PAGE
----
In icing out UK envoy, Trump has found critic he can punish

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Philip Bump

The newly released descriptions of President Donald Trump’s administration sound like scores of other assessments that have emerged since his inauguration.

The White House has indeed been “dogged from day one by stories of vicious infighting and chaos”, according to multiple press reports. To that end, there are not signs “that this Administration is going to become substantially more normal” than it has been since its outset or any “less dysfunctional, less unpredictable” or “less faction-riven”. The author of these descriptions warned at one point that the administration could “denounce the (World Trade Organization), tear up existing trade details, (and) launch protectionist action, even against allies” – all of which to some extent actually occurred. The crowds at Trump’s political rallies, he wrote, are generally “almost exclusively white”, and the rhetoric Trump feeds them is “incendiary, and a mix of fact and fiction”.These are not the words of an opinion columnist for Trump’s hated New York Times or the on-air commentary of a panellist on CNN. Neither are they the language of a voter focus group, reflecting some segment of the electorate.

They are, instead, messages sent from Britain’s ambassador to the United States, Kim Darroch, to members of the British government from Trump’s inauguration to last month. They are messages intended only for that audience that were provided to The Daily Mail and later were confirmed as authentic.

They are also, obviously, embarrassing, both for the United States and Britain. When the United States had a cache of similar diplomatic cables released by WikiLeaks nearly a decade ago, there was widespread consternation within the government and broad concern about possible ramifications. “I have been very critical about the way the UK and Prime Minister Theresa May handled Brexit. What a mess she and her representatives have created,” Trump wrote on Twitter Monday. He added, “I do not know the Ambassador, but he is not liked or well thought of within the US.”

“We will no longer deal with him,” Trump continued. “The good news for the wonderful United Kingdom is that they will soon have a new Prime Minister. While I thoroughly enjoyed the magnificent State Visit last month, it was the Queen who I was most impressed with!”

Coincidentally, Darroch himself had warned of Trump’s fickleness after the president’s visit to Britain, a trip that was viewed by the British as broadly successful.

“We might be flavour of the month,” he wrote in a cable obtained by The Daily Mail, but the United States “is still the land of ‘America First’”.

There’s not really anything in the messages written by Darroch and published by the newspaper that breaks new ground in criticism of the president. When more than half of Americans regularly tell pollsters that Trump is not levelheaded and say he does not have good leadership skills, why should we assume no foreign diplomat shares that assessment? The ambassador’s job certainly entails building a close relationship with Trump and the White House – something that reporters like The Washington Post’s Josh Dawsey say he accomplished, contradicting Trump’s tweet. It does not, however, entail misrepresenting his views of the president in private communications to leaders in his own country. Sycophancy dies in darkness.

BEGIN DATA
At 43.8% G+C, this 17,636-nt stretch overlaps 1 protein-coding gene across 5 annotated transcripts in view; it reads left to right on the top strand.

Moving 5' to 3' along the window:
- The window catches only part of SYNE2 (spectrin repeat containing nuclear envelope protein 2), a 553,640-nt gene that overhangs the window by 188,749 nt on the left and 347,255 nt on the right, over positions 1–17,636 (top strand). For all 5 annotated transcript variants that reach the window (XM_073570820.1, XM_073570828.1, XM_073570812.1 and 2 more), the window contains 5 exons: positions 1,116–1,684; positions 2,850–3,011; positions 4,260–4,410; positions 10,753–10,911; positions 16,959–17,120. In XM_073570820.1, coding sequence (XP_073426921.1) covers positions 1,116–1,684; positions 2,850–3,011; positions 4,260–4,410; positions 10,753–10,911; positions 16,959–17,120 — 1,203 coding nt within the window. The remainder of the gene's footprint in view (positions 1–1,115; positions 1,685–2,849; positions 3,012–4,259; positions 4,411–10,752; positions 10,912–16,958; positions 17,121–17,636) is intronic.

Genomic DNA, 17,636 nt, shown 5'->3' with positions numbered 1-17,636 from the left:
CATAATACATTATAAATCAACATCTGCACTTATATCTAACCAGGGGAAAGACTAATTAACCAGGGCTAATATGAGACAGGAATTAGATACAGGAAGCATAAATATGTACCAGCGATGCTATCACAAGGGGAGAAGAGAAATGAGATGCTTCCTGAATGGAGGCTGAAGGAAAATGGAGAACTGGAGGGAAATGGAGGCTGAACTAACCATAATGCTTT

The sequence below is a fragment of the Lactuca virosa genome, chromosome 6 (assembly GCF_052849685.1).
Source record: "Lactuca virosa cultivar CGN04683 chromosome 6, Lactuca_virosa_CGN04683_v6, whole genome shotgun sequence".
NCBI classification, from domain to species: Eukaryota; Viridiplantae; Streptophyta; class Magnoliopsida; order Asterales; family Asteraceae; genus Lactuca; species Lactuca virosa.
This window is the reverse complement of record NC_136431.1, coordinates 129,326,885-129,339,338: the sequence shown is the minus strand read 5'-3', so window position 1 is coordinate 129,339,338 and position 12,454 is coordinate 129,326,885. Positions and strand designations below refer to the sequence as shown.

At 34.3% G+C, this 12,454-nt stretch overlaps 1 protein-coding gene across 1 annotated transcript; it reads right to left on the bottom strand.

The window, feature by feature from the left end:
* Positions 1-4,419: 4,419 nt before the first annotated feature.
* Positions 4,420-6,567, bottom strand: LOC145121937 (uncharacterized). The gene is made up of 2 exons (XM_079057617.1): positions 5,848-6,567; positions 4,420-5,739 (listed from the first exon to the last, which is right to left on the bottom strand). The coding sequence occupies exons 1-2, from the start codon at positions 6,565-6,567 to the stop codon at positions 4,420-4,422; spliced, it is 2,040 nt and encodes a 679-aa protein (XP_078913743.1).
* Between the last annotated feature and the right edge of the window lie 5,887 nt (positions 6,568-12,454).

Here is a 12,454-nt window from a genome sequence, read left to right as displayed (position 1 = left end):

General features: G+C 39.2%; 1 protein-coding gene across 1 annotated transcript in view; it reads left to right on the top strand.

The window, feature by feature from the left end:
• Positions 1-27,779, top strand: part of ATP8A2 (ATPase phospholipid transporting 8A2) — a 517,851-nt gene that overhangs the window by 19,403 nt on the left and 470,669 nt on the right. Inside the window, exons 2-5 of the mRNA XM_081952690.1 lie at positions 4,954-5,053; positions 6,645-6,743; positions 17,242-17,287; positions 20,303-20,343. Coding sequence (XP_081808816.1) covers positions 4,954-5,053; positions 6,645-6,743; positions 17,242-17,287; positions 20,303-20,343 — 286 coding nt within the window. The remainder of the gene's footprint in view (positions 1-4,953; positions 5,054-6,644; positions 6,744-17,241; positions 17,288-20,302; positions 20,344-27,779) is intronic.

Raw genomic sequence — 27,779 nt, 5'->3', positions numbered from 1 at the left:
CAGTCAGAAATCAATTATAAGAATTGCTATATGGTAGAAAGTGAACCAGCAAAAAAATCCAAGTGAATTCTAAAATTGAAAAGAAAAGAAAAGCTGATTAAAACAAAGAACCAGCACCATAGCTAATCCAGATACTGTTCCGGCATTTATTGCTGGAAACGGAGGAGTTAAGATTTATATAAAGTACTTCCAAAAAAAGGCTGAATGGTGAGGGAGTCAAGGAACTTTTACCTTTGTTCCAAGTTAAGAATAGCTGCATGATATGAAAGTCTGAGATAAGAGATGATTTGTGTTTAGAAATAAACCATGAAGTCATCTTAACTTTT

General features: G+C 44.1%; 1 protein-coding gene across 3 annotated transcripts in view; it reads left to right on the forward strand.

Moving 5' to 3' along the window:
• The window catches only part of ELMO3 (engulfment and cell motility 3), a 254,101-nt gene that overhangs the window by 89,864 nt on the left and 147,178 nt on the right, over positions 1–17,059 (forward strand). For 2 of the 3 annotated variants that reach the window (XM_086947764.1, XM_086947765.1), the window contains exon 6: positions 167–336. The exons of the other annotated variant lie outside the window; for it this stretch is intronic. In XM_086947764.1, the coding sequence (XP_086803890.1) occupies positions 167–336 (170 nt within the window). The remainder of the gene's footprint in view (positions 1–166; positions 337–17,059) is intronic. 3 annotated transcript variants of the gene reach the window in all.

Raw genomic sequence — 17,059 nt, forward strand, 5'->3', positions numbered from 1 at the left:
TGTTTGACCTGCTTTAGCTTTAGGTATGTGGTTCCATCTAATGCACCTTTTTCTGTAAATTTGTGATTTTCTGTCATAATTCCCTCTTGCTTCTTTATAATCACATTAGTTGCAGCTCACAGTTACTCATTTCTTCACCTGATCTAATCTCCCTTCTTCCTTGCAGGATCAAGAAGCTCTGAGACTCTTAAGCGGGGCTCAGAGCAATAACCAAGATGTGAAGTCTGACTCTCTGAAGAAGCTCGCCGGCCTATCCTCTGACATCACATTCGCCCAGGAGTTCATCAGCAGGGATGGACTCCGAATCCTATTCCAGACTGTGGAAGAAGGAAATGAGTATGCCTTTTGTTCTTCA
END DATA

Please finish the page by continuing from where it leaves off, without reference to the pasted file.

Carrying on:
But the publication of Darroch’s messages gave Trump an opening. There’s not much Trump can do to punish Americans who are critical of his presidency, besides advocating policies that his political opponents dislike. The media’s critical coverage of his administration is an ongoing source of angst, but the First Amendment ensures that it will be allowed to continue.

A diplomat credentialed to serve in the United States, however? Let the blowback commence.

At the outset of Trump’s presidency, there was some concern about how America’s international relationships would fare during his administration. Trump’s declared willingness to shake up the United States’ position in the international order was a feature of his 2016 campaign and one that, as president, he has not shied away from.

There’s no suggestion at this point that the relationship between the United States and Britain will suffer over the long term from Darroch’s comments, particularly now that Trump has apparently excised him from America’s diplomatic sphere. These sorts of indelicacies, originating from an individual, are not generally the stuff that foment international crises.

Britain seems willing to move on. It responded to Trump’s move with a statement supporting Darroch – but also highlighting the long-standing bond between the two countries. That Trump would be incensed on a personal level by the publication of Darroch’s criticism is, after all, something that the British should have anticipated.

Darroch prepared them for it.

Philip Bump is a correspondent for The Washington Post. Based in New York. Before joining The Post in 2014, he led politics coverage for the Atlantic Wire. © 2019, The Washington Post.

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